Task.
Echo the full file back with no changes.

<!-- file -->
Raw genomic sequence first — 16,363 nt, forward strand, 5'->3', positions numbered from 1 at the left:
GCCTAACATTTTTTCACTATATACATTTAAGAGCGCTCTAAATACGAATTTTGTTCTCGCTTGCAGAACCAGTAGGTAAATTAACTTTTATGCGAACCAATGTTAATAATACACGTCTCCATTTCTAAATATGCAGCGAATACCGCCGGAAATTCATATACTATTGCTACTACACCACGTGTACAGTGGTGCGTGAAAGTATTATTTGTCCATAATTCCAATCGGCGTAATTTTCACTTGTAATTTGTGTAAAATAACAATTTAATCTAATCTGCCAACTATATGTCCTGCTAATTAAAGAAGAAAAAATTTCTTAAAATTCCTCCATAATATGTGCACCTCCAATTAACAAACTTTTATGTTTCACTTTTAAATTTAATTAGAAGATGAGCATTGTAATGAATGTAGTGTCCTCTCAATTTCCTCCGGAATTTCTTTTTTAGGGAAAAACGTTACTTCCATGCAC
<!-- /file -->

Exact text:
Raw genomic sequence first — 16,363 nt, forward strand, 5'->3', positions numbered from 1 at the left:
GCCTAACATTTTTTCACTATATACATTTAAGAGCGCTCTAAATACGAATTTTGTTCTCGCTTGCAGAACCAGTAGGTAAATTAACTTTTATGCGAACCAATGTTAATAATACACGTCTCCATTTCTAAATATGCAGCGAATACCGCCGGAAATTCATATACTATTGCTACTACACCACGTGTACAGTGGTGCGTGAAAGTATTATTTGTCCATAATTCCAATCGGCGTAATTTTCACTTGTAATTTGTGTAAAATAACAATTTAATCTAATCTGCCAACTATATGTCCTGCTAATTAAAGAAGAAAAAATTTCTTAAAATTCCTCCATAATATGTGCACCTCCAATTAACAAACTTTTATGTTTCACTTTTAAATTTAATTAGAAGATGAGCATTGTAATGAATGTAGTGTCCTCTCAATTTCCTCCGGAATTTCTTTTTTAGGGAAAAACGTTACTTCCATGCAC